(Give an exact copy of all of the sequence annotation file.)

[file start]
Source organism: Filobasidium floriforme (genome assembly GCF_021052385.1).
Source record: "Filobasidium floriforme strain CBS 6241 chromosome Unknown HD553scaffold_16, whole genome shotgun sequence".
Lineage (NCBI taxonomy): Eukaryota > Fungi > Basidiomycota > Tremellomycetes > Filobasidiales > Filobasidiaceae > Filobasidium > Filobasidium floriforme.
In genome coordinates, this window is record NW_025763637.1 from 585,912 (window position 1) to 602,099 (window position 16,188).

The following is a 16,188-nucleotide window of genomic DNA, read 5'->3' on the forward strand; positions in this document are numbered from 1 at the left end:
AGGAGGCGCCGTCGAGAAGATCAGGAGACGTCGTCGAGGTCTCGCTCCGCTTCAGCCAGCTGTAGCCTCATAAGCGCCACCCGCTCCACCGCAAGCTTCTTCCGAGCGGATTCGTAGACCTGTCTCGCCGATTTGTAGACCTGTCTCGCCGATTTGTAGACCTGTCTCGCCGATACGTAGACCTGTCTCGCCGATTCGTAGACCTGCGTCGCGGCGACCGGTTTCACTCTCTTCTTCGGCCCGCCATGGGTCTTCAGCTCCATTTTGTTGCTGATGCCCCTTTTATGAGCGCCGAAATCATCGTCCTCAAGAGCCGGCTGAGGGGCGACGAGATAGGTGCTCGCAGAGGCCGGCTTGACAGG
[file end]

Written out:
Source organism: Filobasidium floriforme (genome assembly GCF_021052385.1).
Source record: "Filobasidium floriforme strain CBS 6241 chromosome Unknown HD553scaffold_16, whole genome shotgun sequence".
Lineage (NCBI taxonomy): Eukaryota > Fungi > Basidiomycota > Tremellomycetes > Filobasidiales > Filobasidiaceae > Filobasidium > Filobasidium floriforme.
In genome coordinates, this window is record NW_025763637.1 from 585,912 (window position 1) to 602,099 (window position 16,188).

The following is a 16,188-nucleotide window of genomic DNA, read 5'->3' on the forward strand; positions in this document are numbered from 1 at the left end:
AGGAGGCGCCGTCGAGAAGATCAGGAGACGTCGTCGAGGTCTCGCTCCGCTTCAGCCAGCTGTAGCCTCATAAGCGCCACCCGCTCCACCGCAAGCTTCTTCCGAGCGGATTCGTAGACCTGTCTCGCCGATTTGTAGACCTGTCTCGCCGATTTGTAGACCTGTCTCGCCGATACGTAGACCTGTCTCGCCGATTCGTAGACCTGCGTCGCGGCGACCGGTTTCACTCTCTTCTTCGGCCCGCCATGGGTCTTCAGCTCCATTTTGTTGCTGATGCCCCTTTTATGAGCGCCGAAATCATCGTCCTCAAGAGCCGGCTGAGGGGCGACGAGATAGGTGCTCGCAGAGGCCGGCTTGACAGG